The RBA’s cautious stance, including the decision to keep the cash rate on hold in December, was a response to the evolving economic situation and clear signs of the economy cooling, including slower GDP growth, lower inflation, and higher unemployment.
Many economists now predict that in 2024, during the 4th quarter, interest rates will begin to be reduced. The question is what the neutral cash rate is estimated to be – somewhere between 2.75% and 3.75% – where the rate neither increases nor decreases inflationary pressure.
Labour Market and Unemployment
A significant aspect of 2023 was the labour market beginning to loosen as consumer spending softened. The unemployment rate in Australia rose to 3.9% in November, indicating a clear upward trend. This was coupled with an increased underemployment trend which is expected to continue throughout 2024.
While the RBA’s primary mandate is to manage inflation, it also has a key role in achieving full employment. There is a concept relating to a neutral unemployment rate, where any further increase has an inflationary impact on the economy. This is referred to as the Non-Accelerating Inflation Rate of Unemployment (NAIRU) and is often referred to in the RBA’s statements. They believe that Australia’s natural rate of unemployment should be 4.5%. Moving closer to this rate allows us to see improvements in productivity whilst not incurring significant inflationary pressure or economic weakening. Indeed, such low unemployment during the year has made our economy extraordinarily resilient in the face of adversity.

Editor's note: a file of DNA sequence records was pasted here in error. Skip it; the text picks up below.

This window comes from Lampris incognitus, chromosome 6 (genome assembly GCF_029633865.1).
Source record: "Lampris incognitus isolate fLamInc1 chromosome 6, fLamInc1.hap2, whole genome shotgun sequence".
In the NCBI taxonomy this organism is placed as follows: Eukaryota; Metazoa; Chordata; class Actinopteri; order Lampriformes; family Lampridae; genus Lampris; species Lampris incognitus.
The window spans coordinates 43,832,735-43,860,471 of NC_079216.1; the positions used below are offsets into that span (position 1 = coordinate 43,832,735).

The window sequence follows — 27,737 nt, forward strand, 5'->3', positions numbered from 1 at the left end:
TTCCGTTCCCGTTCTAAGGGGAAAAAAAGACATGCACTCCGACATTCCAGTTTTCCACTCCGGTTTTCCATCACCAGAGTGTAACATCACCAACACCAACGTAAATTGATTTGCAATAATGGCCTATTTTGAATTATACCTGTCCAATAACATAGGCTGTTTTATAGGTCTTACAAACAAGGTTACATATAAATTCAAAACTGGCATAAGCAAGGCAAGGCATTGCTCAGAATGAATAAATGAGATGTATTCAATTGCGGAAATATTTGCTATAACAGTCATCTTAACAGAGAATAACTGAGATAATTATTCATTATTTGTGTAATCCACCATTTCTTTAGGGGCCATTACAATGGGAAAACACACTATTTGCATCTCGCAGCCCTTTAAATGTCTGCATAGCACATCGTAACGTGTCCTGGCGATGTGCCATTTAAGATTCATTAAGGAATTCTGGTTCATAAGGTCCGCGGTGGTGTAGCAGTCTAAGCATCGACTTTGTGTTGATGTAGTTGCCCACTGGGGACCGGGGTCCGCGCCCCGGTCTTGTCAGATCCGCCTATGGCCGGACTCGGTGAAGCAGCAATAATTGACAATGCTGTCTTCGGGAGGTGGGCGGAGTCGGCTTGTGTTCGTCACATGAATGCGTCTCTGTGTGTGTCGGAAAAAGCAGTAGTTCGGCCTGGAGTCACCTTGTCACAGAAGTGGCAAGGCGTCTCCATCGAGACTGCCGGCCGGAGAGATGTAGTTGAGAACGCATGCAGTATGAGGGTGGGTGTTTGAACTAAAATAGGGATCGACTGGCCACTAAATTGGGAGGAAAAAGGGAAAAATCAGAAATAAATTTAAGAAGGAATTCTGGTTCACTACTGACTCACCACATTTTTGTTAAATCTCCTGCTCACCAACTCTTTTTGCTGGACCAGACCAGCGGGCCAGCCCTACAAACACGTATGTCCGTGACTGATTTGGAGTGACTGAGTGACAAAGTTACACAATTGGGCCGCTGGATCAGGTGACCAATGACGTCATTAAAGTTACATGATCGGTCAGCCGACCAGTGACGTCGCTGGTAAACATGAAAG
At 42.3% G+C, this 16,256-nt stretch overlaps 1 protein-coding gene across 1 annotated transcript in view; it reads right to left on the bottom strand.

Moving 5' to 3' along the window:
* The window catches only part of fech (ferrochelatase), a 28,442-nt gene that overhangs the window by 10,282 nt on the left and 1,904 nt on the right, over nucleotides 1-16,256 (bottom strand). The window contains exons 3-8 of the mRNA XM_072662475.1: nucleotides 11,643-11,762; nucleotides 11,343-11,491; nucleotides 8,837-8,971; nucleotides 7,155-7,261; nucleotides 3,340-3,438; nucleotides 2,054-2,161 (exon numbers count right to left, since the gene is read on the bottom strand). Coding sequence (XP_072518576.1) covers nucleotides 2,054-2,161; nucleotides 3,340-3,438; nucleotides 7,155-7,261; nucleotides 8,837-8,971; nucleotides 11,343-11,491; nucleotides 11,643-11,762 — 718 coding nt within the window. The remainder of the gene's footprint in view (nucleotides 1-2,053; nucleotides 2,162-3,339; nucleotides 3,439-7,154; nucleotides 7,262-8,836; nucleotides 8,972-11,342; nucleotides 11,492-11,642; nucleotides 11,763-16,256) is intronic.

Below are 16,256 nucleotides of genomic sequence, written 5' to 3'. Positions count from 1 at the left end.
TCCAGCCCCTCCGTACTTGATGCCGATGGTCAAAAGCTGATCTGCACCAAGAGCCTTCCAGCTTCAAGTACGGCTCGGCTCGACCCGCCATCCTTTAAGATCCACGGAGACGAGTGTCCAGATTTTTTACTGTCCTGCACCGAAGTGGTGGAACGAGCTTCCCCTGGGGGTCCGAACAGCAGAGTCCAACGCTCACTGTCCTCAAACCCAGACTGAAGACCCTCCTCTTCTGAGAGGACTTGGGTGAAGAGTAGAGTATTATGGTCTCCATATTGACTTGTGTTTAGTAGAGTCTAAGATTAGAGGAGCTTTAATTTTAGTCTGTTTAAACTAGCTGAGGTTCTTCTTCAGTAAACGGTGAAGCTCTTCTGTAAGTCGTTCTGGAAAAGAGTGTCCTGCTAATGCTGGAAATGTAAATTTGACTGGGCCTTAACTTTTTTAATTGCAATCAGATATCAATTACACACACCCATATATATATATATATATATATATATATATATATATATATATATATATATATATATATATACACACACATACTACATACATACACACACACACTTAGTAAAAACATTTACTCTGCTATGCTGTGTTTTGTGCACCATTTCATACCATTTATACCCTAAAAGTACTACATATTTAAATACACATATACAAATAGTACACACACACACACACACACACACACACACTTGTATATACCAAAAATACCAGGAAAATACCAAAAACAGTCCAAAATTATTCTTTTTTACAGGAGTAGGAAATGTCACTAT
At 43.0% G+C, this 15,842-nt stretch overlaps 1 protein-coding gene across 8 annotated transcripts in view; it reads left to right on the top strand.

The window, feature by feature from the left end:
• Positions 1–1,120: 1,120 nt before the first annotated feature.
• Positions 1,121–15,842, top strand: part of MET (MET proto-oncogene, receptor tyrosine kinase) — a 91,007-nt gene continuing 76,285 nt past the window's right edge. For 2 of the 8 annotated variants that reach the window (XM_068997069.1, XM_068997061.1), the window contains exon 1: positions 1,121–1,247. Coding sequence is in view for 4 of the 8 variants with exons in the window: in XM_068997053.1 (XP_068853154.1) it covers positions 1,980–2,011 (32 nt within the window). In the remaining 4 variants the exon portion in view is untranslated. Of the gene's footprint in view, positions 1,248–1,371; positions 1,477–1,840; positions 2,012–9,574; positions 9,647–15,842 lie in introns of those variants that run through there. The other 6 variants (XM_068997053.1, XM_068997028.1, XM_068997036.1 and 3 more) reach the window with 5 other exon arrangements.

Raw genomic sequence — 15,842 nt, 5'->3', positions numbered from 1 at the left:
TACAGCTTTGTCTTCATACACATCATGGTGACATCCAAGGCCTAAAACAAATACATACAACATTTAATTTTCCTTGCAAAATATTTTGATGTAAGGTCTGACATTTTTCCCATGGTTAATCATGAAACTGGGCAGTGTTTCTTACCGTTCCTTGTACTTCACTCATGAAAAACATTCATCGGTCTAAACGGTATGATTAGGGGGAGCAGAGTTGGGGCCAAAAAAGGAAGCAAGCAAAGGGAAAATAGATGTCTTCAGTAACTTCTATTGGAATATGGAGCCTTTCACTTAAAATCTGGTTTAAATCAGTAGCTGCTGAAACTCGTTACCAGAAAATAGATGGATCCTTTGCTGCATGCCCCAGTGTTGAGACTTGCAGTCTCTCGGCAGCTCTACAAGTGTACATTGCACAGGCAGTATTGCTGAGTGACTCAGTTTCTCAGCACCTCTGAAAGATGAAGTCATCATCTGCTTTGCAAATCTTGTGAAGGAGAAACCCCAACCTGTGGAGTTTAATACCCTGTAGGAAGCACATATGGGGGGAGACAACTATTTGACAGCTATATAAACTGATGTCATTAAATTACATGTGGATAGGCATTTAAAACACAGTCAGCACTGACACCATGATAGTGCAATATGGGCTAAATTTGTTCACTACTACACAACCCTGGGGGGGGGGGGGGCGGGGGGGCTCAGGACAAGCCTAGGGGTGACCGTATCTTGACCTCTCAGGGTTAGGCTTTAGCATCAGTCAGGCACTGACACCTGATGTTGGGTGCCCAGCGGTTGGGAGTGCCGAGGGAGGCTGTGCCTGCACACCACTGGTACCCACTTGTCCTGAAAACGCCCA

As the unemployment rate gets closer to the target of 4.5%, it often impels the RBA to cut the official cash rate.
Household and Household Income
The increase in average mortgage rates and the strain on household budgets were notable over the past year. Real household disposable income declined significantly. Interest paid on housing debt and income tax payable increased substantially, further stressing household finances. Despite these adversities, we have witnessed an extraordinary recovery in property prices during the year, which has been rather counterintuitive from a pure economic standpoint.